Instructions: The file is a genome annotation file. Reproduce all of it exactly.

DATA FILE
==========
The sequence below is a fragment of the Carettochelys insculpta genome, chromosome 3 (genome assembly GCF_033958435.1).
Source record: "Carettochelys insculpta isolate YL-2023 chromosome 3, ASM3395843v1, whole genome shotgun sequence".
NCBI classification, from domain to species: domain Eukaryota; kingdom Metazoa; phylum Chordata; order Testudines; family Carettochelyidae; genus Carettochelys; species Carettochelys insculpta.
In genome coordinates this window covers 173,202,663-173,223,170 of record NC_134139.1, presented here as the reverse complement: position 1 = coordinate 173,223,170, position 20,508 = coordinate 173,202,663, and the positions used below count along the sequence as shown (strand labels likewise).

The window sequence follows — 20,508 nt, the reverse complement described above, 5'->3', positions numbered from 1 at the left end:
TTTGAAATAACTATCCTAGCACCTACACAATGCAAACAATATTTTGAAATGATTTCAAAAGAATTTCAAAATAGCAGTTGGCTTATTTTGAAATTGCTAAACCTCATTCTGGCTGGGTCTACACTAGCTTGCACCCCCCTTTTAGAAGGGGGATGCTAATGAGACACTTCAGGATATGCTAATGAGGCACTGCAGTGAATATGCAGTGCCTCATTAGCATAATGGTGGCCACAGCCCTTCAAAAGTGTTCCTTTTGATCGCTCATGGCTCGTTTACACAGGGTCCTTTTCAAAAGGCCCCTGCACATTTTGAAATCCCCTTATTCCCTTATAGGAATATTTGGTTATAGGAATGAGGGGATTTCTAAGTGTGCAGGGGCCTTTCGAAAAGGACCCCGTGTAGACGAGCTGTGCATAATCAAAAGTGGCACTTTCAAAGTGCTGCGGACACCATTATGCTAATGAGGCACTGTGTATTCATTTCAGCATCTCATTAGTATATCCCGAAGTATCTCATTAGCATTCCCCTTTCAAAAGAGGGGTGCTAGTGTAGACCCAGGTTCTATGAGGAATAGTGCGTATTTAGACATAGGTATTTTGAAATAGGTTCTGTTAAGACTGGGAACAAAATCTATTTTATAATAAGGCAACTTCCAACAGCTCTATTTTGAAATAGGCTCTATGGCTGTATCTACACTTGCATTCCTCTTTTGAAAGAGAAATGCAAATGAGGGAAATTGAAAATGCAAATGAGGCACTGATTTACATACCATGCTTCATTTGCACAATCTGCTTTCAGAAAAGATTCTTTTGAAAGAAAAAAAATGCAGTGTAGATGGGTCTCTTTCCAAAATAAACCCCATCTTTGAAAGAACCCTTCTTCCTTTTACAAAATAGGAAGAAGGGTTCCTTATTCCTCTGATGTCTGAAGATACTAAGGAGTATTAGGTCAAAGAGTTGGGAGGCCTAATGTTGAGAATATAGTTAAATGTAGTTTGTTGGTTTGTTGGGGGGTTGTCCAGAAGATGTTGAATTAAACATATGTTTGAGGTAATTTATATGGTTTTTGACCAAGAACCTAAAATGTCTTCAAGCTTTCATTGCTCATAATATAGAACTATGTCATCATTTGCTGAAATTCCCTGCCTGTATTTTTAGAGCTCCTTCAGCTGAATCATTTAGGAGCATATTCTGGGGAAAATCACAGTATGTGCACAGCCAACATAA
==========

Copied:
The sequence below is a fragment of the Carettochelys insculpta genome, chromosome 3 (genome assembly GCF_033958435.1).
Source record: "Carettochelys insculpta isolate YL-2023 chromosome 3, ASM3395843v1, whole genome shotgun sequence".
NCBI classification, from domain to species: domain Eukaryota; kingdom Metazoa; phylum Chordata; order Testudines; family Carettochelyidae; genus Carettochelys; species Carettochelys insculpta.
In genome coordinates this window covers 173,202,663-173,223,170 of record NC_134139.1, presented here as the reverse complement: position 1 = coordinate 173,223,170, position 20,508 = coordinate 173,202,663, and the positions used below count along the sequence as shown (strand labels likewise).

The window sequence follows — 20,508 nt, the reverse complement described above, 5'->3', positions numbered from 1 at the left end:
TTTGAAATAACTATCCTAGCACCTACACAATGCAAACAATATTTTGAAATGATTTCAAAAGAATTTCAAAATAGCAGTTGGCTTATTTTGAAATTGCTAAACCTCATTCTGGCTGGGTCTACACTAGCTTGCACCCCCCTTTTAGAAGGGGGATGCTAATGAGACACTTCAGGATATGCTAATGAGGCACTGCAGTGAATATGCAGTGCCTCATTAGCATAATGGTGGCCACAGCCCTTCAAAAGTGTTCCTTTTGATCGCTCATGGCTCGTTTACACAGGGTCCTTTTCAAAAGGCCCCTGCACATTTTGAAATCCCCTTATTCCCTTATAGGAATATTTGGTTATAGGAATGAGGGGATTTCTAAGTGTGCAGGGGCCTTTCGAAAAGGACCCCGTGTAGACGAGCTGTGCATAATCAAAAGTGGCACTTTCAAAGTGCTGCGGACACCATTATGCTAATGAGGCACTGTGTATTCATTTCAGCATCTCATTAGTATATCCCGAAGTATCTCATTAGCATTCCCCTTTCAAAAGAGGGGTGCTAGTGTAGACCCAGGTTCTATGAGGAATAGTGCGTATTTAGACATAGGTATTTTGAAATAGGTTCTGTTAAGACTGGGAACAAAATCTATTTTATAATAAGGCAACTTCCAACAGCTCTATTTTGAAATAGGCTCTATGGCTGTATCTACACTTGCATTCCTCTTTTGAAAGAGAAATGCAAATGAGGGAAATTGAAAATGCAAATGAGGCACTGATTTACATACCATGCTTCATTTGCACAATCTGCTTTCAGAAAAGATTCTTTTGAAAGAAAAAAAATGCAGTGTAGATGGGTCTCTTTCCAAAATAAACCCCATCTTTGAAAGAACCCTTCTTCCTTTTACAAAATAGGAAGAAGGGTTCCTTATTCCTCTGATGTCTGAAGATACTAAGGAGTATTAGGTCAAAGAGTTGGGAGGCCTAATGTTGAGAATATAGTTAAATGTAGTTTGTTGGTTTGTTGGGGGGTTGTCCAGAAGATGTTGAATTAAACATATGTTTGAGGTAATTTATATGGTTTTTGACCAAGAACCTAAAATGTCTTCAAGCTTTCATTGCTCATAATATAGAACTATGTCATCATTTGCTGAAATTCCCTGCCTGTATTTTTAGAGCTCCTTCAGCTGAATCATTTAGGAGCATATTCTGGGGAAAATCACAGTATGTGCACAGCCAACATAA